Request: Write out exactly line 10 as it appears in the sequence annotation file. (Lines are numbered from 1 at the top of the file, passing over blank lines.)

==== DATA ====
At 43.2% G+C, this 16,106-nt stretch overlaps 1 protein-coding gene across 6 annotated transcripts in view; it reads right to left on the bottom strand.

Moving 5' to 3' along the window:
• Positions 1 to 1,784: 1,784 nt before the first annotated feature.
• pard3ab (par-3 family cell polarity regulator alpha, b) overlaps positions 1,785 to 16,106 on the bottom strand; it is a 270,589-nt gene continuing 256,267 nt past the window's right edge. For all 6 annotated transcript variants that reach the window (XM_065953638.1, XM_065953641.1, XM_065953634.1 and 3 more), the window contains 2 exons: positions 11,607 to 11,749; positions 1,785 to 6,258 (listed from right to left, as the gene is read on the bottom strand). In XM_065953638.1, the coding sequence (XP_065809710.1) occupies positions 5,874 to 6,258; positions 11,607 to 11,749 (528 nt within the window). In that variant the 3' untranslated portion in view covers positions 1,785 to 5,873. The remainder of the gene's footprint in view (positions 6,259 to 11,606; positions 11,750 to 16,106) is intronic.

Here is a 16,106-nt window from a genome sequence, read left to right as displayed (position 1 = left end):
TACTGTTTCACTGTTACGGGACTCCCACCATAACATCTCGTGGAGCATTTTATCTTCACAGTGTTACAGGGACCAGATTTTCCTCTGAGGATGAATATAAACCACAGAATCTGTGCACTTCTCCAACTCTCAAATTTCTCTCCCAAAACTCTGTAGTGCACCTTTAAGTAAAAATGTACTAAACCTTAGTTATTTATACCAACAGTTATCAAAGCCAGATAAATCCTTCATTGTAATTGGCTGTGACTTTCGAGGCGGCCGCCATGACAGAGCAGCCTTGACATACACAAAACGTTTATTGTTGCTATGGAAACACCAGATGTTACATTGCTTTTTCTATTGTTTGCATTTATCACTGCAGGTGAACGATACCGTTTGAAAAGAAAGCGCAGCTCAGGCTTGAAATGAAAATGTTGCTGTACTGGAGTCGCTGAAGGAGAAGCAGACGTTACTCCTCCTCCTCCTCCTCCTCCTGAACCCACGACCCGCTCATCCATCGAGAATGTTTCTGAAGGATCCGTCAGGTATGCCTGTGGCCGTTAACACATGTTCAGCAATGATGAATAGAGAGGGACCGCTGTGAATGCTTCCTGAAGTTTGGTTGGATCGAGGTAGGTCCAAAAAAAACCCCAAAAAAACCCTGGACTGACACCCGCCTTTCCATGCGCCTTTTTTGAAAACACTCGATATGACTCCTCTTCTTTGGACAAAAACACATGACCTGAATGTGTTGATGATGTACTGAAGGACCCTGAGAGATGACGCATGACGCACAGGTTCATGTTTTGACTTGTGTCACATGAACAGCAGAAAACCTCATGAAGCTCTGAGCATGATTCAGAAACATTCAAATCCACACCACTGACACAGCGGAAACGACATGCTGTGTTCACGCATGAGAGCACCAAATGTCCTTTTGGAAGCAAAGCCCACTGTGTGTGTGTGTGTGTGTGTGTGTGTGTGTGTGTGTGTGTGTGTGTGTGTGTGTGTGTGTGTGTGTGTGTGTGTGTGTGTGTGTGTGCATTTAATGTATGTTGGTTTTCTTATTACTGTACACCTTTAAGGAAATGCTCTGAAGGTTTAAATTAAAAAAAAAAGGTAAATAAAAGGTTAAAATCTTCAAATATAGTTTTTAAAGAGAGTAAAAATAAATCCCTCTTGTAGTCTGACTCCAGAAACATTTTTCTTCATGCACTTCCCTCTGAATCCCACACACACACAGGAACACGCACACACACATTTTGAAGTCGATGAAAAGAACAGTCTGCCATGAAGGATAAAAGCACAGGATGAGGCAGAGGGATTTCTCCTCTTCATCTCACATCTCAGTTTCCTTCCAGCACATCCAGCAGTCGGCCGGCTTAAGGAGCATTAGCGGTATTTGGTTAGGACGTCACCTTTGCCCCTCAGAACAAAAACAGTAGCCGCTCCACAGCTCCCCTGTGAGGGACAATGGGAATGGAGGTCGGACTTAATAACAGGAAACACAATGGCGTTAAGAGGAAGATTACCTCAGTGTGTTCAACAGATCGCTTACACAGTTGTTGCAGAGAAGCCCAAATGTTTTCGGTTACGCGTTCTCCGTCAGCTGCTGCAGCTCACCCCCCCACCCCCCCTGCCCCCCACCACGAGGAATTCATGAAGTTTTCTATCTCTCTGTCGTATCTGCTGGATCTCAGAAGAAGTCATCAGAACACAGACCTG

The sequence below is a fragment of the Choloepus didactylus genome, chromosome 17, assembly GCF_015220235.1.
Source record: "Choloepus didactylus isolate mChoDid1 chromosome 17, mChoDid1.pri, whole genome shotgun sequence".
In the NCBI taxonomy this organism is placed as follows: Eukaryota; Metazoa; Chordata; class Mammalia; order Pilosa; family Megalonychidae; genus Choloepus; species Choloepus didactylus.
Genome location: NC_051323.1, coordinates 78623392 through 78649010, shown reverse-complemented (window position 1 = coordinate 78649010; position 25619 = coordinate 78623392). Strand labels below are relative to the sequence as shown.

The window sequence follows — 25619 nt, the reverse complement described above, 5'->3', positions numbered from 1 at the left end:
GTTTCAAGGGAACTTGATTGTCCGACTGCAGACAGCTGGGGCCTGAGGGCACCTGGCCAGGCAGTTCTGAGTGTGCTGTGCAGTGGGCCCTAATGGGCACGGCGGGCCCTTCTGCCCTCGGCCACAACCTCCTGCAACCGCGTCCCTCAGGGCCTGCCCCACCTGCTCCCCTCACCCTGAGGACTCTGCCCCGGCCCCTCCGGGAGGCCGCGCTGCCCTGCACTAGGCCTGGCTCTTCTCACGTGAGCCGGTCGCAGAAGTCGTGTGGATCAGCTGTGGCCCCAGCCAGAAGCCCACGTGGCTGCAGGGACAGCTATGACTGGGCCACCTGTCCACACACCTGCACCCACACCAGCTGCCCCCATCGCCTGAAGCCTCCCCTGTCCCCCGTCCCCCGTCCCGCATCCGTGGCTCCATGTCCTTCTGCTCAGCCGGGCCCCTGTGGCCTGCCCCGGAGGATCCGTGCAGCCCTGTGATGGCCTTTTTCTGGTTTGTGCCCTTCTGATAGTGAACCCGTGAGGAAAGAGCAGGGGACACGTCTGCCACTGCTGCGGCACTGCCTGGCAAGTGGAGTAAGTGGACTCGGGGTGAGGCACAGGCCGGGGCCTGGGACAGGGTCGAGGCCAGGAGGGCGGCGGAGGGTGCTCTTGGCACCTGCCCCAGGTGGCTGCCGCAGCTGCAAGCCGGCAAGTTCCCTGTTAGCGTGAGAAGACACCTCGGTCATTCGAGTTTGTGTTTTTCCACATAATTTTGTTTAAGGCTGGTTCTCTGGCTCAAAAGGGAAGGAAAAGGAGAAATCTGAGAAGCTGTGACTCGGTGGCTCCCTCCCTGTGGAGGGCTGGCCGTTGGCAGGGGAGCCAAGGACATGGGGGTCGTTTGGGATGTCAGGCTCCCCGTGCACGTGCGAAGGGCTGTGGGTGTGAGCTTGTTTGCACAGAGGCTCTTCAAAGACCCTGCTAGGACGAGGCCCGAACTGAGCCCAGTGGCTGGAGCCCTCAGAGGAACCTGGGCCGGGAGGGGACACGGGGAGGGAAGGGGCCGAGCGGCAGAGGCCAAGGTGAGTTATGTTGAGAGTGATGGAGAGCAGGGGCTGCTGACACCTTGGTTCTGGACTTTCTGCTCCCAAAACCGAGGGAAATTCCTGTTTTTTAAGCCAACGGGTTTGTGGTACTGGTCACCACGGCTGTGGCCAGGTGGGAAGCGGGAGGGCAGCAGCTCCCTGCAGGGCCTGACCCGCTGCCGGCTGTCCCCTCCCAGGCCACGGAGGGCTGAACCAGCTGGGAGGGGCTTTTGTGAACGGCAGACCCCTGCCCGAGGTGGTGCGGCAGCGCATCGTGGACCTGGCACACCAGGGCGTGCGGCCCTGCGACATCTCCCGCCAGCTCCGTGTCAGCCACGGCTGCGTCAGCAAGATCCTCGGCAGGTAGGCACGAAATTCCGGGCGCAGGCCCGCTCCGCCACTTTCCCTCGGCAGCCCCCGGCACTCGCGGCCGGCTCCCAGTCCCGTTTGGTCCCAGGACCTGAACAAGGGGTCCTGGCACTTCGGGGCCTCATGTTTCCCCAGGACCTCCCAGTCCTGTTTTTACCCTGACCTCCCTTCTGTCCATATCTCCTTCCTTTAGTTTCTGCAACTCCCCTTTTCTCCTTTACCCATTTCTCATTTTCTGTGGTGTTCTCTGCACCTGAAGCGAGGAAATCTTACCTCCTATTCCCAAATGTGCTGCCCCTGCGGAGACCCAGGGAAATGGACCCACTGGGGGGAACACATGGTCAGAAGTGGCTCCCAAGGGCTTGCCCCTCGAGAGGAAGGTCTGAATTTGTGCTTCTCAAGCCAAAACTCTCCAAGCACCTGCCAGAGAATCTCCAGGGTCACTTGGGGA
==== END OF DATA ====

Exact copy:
Genome location: NC_051323.1, coordinates 78623392 through 78649010, shown reverse-complemented (window position 1 = coordinate 78649010; position 25619 = coordinate 78623392). Strand labels below are relative to the sequence as shown.